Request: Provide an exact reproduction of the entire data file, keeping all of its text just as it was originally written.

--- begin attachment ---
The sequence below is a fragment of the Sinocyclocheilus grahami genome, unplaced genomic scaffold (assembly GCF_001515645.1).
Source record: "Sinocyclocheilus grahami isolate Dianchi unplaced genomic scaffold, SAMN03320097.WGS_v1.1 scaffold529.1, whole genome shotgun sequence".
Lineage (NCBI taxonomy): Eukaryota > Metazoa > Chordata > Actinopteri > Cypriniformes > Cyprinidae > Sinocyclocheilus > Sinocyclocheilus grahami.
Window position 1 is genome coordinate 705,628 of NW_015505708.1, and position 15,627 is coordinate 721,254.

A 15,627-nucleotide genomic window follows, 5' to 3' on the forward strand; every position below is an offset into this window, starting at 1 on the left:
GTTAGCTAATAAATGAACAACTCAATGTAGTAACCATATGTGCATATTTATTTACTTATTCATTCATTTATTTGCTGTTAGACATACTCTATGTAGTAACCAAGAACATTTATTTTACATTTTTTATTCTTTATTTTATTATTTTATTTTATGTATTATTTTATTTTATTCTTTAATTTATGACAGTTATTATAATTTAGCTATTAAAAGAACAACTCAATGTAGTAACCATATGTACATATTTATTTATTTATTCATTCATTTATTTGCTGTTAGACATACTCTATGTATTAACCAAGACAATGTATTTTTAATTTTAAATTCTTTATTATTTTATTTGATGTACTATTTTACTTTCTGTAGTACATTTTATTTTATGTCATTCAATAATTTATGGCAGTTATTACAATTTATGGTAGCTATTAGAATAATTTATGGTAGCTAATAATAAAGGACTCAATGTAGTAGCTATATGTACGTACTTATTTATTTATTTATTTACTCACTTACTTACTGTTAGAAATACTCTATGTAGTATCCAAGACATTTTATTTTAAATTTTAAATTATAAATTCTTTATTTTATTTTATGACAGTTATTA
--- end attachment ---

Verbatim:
The sequence below is a fragment of the Sinocyclocheilus grahami genome, unplaced genomic scaffold (assembly GCF_001515645.1).
Source record: "Sinocyclocheilus grahami isolate Dianchi unplaced genomic scaffold, SAMN03320097.WGS_v1.1 scaffold529.1, whole genome shotgun sequence".
Lineage (NCBI taxonomy): Eukaryota > Metazoa > Chordata > Actinopteri > Cypriniformes > Cyprinidae > Sinocyclocheilus > Sinocyclocheilus grahami.
Window position 1 is genome coordinate 705,628 of NW_015505708.1, and position 15,627 is coordinate 721,254.

A 15,627-nucleotide genomic window follows, 5' to 3' on the forward strand; every position below is an offset into this window, starting at 1 on the left:
GTTAGCTAATAAATGAACAACTCAATGTAGTAACCATATGTGCATATTTATTTACTTATTCATTCATTTATTTGCTGTTAGACATACTCTATGTAGTAACCAAGAACATTTATTTTACATTTTTTATTCTTTATTTTATTATTTTATTTTATGTATTATTTTATTTTATTCTTTAATTTATGACAGTTATTATAATTTAGCTATTAAAAGAACAACTCAATGTAGTAACCATATGTACATATTTATTTATTTATTCATTCATTTATTTGCTGTTAGACATACTCTATGTATTAACCAAGACAATGTATTTTTAATTTTAAATTCTTTATTATTTTATTTGATGTACTATTTTACTTTCTGTAGTACATTTTATTTTATGTCATTCAATAATTTATGGCAGTTATTACAATTTATGGTAGCTATTAGAATAATTTATGGTAGCTAATAATAAAGGACTCAATGTAGTAGCTATATGTACGTACTTATTTATTTATTTATTTACTCACTTACTTACTGTTAGAAATACTCTATGTAGTATCCAAGACATTTTATTTTAAATTTTAAATTATAAATTCTTTATTTTATTTTATGACAGTTATTA